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Civil rights activist Octavius Catto was also a Philadelphia baseball pioneer


Feb. 22, 2022 marks the 183rd anniversary of civil rights activist Octavius V. Catto’s birth. Along with his teachings, mobilization efforts during the American Civil War and his work to desegregate the city’s trolley car system, Catto was known as a star baseball player who fought to integrate the sport in Philadelphia.

Octavius Catto was the founder of the Philadelphia Pythians. (Smithsonian)

The city’s first all-Black baseball team, the Excelsior Base Ball Club of Philadelphia, was founded in 1866. The club disbanded in 1867 following the team’s participation in the first Colored Base Ball Championship against the Brooklyn Uniques. Some players from the Excelsior Base Ball Club jumped to the Pythian Base Ball Club of Philadelphia, who were just coming off a stellar 9-1 season.

Better known as the Philadelphia Pythians, the team was founded by Catto along with friend and fellow civil rights activist Jacob C. White Jr. in 1866. Catto played shortstop and served as team captain. He was first exposed to baseball when he was stationed at Camp William Penn during the Civil War.

After the 1867 season, Catto and the Pythians applied to join the Pennsylvania Association of Amateur Base Ball Players. The Nominating Committee, according to the Ball Players’ Chronicle, recommended to disallow clubs with African American players the right to be represented by the Association. Sensing that was the case, the Pythians withdrew their application before the Association’s ruling, despite having the backing of Philadelphia Athletics vice president E. Hicks Hayhurst.

That didn’t stop the Pythians from playing — and winning against — white baseball clubs.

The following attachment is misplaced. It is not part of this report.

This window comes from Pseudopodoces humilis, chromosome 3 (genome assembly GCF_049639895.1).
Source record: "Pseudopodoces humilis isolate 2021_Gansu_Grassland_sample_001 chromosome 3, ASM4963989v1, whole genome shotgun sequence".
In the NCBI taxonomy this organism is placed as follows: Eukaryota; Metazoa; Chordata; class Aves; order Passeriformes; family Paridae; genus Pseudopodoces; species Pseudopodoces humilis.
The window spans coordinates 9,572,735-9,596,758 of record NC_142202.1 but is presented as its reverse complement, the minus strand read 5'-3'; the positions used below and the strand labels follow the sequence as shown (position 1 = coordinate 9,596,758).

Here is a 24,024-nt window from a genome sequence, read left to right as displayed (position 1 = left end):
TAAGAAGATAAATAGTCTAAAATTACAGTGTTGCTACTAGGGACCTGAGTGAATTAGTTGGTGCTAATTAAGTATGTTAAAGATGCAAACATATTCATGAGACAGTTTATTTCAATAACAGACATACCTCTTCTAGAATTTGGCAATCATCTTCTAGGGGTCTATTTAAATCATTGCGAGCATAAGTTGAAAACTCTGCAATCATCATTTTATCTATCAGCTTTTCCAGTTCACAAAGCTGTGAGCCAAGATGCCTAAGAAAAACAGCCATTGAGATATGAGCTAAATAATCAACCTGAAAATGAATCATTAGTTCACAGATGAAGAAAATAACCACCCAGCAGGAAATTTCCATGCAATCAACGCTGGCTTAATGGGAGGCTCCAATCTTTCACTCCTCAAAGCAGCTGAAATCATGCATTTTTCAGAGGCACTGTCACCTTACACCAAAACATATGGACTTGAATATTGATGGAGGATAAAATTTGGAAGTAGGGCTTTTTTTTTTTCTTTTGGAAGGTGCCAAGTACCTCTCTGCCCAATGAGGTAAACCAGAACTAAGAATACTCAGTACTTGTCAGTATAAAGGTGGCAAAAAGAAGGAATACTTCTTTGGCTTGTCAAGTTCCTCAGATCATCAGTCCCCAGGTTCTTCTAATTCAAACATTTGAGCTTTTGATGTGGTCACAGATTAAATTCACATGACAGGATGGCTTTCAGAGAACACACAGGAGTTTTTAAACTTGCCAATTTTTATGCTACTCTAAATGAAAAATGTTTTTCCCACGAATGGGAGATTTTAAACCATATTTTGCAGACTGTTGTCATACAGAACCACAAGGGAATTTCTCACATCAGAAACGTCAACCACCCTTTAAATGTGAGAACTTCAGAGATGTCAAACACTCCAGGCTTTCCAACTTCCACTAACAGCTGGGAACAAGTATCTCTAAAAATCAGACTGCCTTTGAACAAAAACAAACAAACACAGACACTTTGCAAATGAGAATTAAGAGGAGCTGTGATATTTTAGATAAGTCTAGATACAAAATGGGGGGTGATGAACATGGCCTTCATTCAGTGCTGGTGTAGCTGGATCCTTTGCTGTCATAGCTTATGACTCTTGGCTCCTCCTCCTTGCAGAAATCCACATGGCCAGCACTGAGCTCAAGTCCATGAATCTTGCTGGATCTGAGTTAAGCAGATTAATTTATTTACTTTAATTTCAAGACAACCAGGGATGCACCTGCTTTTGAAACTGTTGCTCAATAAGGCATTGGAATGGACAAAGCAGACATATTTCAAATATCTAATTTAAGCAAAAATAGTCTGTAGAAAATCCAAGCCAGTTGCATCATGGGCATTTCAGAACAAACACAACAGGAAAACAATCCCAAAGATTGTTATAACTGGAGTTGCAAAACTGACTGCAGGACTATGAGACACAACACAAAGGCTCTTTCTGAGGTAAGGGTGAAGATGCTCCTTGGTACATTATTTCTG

Catto and the Pythians faced off against the Olympics, Philadelphia’s oldest baseball team at the time, in September 1869. The Pythians lost 44-23, but the team’s play on the field made it evident that they were worthy opponents for the more established teams. Two weeks later, the Pythians defeated the white City Item ball club 27-17.

In 1870, African American men were given the right to vote through the passing of the 15th amendment. For Catto and White, two men who worked tirelessly for Black men to be granted the right to vote, that meant playing baseball in Philadelphia would become more difficult than it already was. Violent protests from the predominantly white Irish immigrant population in the city would make coordinating travel with other Black baseball teams as well as attracting fans nearly impossible.

Catto was assassinated by a white man partaking in violence against African American men exercising their right to vote on Election Day 1871. He was shot and killed at the young age of 32 in Philadelphia just outside of his home on 8th & South St. Thousands gathered to pay their respects on Broad St. at his funeral. The Pythians, who are remembered as the team that paved the way for the emergence of the Negro Leagues, disbanded shortly after Catto’s death.

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